Picture the old man with the baby in his arms. He stands chuckling with giddy joy, or perhaps he gazes with streaming tears on his cheeks, or is lost in transfixed wonder; in whatever way, he is so very happy. Then he says that this is enough now, he is ready to die. He has seen salvation and he can depart in peace.

But what has he seen, really? It’s just a little child in his arms, a powerless, speechless newcomer to the world. Whatever salvation this baby might work is still only a promise and a hope; whatever teaching he might offer will remain hidden for many years. Nothing has happened yet. Herod still sits on his throne and Caesar governs from afar. The world looks as it did before.

But Simeon stands there in grateful wonder. It is the future he holds in his hands. He has seen and touched it. He is satisfied. It is, as he said, enough. And then Anna, also old and approaching the end of her days, adds her own joy and praise to the moment. She’ll be telling everybody about this baby whom she saw for just a few minutes.

By the time a mature Jesus comes onto the stage of history, Simeon and Anna will be long dead. So will most of those shepherds who came to see the child in the manger, and possibly Joseph, who watched over him, and some or all of the magi who feature in the other nativity story. Thirty years or more will pass before the gospel story recommences in the ministry of Jesus. In the meantime they who saw the baby, knelt at the stable or laid their tributes before him would not know what became of him. They would know only what they had heard and seen back then.

Though some might take this aspect of the stories as no more than an accidental effect of nativity prologues for the Gospels, it seems to me to offer us both connection and encouragement. We too are people who have seen something but not its full unfolding. Paradoxically, Simeon and Anna do not so much belong to the gospel’s prehistory as they are paradigmatic for our own experience of that gospel.

What we have, in a sense, is hardly more than they had. We have the scriptures that school us in hope and attentiveness. We have stories and covenants and signs. We have moments, or the memory of moments, when the tender compassion of our God has come close enough to see and feel. We have something like the shepherds would have had, recalling all their lives a night of mysterious glory, or like what the magi brought back to their homelands, a vision of a different kind of king and kingdom. Their eyes had seen the glory of Israel, the light for the nations.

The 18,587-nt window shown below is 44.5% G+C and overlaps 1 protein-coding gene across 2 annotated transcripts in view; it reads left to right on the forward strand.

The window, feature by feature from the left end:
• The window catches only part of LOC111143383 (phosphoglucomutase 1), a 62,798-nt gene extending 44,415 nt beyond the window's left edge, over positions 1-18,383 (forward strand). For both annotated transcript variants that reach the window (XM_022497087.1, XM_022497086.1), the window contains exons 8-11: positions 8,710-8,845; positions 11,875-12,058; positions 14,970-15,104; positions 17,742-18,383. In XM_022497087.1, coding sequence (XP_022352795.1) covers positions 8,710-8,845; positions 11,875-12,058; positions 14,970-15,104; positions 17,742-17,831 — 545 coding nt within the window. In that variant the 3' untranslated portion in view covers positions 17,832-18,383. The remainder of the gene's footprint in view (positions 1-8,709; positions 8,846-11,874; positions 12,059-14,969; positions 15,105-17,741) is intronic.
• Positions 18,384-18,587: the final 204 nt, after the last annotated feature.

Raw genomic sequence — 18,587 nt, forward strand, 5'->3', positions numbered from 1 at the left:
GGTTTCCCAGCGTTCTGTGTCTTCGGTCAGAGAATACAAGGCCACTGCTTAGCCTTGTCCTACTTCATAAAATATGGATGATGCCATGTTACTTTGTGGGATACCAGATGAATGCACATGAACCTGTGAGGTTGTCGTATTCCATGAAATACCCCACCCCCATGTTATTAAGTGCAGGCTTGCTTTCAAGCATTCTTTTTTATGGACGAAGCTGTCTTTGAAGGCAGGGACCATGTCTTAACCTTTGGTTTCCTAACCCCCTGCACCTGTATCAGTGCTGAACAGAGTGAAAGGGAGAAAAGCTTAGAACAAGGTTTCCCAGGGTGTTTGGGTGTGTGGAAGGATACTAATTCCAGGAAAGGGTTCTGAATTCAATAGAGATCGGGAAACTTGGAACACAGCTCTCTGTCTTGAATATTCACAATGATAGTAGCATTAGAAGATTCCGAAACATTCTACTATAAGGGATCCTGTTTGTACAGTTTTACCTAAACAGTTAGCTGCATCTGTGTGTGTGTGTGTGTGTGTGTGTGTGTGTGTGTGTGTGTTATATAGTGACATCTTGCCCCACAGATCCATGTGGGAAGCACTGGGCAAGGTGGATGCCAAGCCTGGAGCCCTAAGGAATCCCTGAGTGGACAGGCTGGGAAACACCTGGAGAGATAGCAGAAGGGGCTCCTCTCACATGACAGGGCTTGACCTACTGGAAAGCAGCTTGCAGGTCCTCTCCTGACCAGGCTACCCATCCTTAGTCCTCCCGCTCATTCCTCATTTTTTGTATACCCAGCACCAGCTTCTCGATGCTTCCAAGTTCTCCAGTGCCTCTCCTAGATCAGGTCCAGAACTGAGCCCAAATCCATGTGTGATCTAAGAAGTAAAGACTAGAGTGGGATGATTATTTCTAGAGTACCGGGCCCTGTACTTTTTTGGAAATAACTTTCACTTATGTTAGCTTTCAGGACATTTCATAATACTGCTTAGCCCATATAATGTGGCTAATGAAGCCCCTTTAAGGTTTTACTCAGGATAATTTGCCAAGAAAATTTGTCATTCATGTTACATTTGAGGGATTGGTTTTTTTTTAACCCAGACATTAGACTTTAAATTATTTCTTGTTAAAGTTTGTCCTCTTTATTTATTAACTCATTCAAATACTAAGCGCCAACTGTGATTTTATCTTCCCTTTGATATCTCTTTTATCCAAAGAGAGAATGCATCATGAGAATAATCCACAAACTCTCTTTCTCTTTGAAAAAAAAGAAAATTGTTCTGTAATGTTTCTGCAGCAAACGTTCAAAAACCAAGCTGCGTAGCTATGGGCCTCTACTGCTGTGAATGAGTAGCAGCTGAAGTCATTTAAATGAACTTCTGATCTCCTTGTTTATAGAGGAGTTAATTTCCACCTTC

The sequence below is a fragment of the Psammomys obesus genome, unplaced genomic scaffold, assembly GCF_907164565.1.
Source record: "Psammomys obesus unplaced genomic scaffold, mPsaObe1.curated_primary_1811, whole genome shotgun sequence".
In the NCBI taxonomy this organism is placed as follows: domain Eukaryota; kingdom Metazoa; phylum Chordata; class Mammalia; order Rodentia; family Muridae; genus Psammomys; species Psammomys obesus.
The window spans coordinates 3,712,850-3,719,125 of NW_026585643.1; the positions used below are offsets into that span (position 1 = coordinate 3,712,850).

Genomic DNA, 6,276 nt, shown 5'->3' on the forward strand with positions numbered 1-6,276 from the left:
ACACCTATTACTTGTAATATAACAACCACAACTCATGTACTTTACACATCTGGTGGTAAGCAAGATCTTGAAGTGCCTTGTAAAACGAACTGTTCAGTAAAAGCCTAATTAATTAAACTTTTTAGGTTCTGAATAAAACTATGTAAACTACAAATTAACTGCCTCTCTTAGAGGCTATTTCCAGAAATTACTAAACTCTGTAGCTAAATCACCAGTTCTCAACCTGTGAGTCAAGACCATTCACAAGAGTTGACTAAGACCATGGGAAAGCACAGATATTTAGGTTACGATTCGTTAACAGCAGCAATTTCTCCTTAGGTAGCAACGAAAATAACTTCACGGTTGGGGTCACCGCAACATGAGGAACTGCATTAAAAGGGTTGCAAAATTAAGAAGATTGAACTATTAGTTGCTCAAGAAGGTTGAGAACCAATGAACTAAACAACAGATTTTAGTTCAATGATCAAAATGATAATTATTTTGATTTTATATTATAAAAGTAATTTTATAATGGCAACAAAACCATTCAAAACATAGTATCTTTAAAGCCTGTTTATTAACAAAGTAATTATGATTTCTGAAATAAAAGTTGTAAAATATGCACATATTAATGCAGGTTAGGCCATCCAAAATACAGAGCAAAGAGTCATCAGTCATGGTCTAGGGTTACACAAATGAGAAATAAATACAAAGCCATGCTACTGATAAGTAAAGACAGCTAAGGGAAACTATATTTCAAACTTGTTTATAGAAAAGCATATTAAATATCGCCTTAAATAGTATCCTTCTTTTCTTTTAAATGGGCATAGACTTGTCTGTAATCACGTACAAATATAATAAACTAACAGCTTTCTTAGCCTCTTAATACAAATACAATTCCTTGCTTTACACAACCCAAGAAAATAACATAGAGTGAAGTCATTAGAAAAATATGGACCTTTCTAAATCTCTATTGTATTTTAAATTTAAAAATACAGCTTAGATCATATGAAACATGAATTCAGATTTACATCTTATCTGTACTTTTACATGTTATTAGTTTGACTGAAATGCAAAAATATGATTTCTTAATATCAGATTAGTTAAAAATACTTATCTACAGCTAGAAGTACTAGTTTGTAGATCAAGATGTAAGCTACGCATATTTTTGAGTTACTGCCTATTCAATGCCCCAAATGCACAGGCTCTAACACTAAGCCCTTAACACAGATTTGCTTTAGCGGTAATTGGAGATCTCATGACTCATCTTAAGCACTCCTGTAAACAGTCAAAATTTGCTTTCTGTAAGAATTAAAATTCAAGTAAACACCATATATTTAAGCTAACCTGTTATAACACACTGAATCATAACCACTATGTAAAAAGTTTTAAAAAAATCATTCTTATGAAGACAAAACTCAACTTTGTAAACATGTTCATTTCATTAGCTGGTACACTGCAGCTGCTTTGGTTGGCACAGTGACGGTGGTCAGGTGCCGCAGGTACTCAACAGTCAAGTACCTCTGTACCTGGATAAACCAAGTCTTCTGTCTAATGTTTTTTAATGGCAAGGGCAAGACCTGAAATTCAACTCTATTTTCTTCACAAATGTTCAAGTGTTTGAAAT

We have that as well, though for us the world has resumed its accustomed form and, in the light of day, seems largely unsaved and unchanged.

We have also the children now briefly entrusted to our arms for blessing and who will, we hope, live on after us. We pray that their lives will be grand with wisdom and courage and that they will make the world better. As we get older, life becomes increasingly about them and less and less about us. When I hold a child in my arms, as Simeon cradled Jesus in his, my life seems literally recentered: not in myself but just in front of me there. It is around this present future, this vulnerable and miraculous little one, that my universe bends.

You may argue that we have much more than Simeon and the other prologue-dwellers did because we have the rest of the gospel story. We know what happened to the baby and understand more fully the pattern of his life. We know his teaching and the pattern of his passion and vindication. But note that Luke describes Simeon as fairly clued in on that score as well, telling Mary of the conflict and the sorrow that lay ahead. We have no significant advantage even there.

What we have is in these ways hardly more than what Simeon had. But what that is, is wonderful indeed. The canticle he prays has become for much of the church a song to follow the communion meal. We have now seen and tasted the promised future. We have held the Christ child. Taking bread and wine to our lips, we have kissed him and with words and songs we have caressed his presence. We may not get all the way to his future ourselves, not in this life—but we’ve seen it, and that’s enough, we say. We can go in peace now.

But is it really enough? Are we not both ethically and spiritually called to dissatisfaction with such partiality? Should there not be more, and should not the blessing be made something present rather than just a memory of the past or a hope of heaven? Having tasted the kingdom’s presence, we hunger and thirst the more for it. Having seen it, we strive to bring it home. Frustrated and yearning, we call for God no longer to tarry, to fulfill the promise, to give us today the bread of tomorrow.

That’s all true, but with that struggle and longing we may be the more grateful for the spirit of Simeon and for those times we find ourselves with him. His song has become a sort of Christian Dayyenu, that great Passover song which proclaims each little part of the salvation as sufficient and great enough. We may want more than this manna, but still our hearts lift in thanksgiving.

We have seen. It’s enough for now.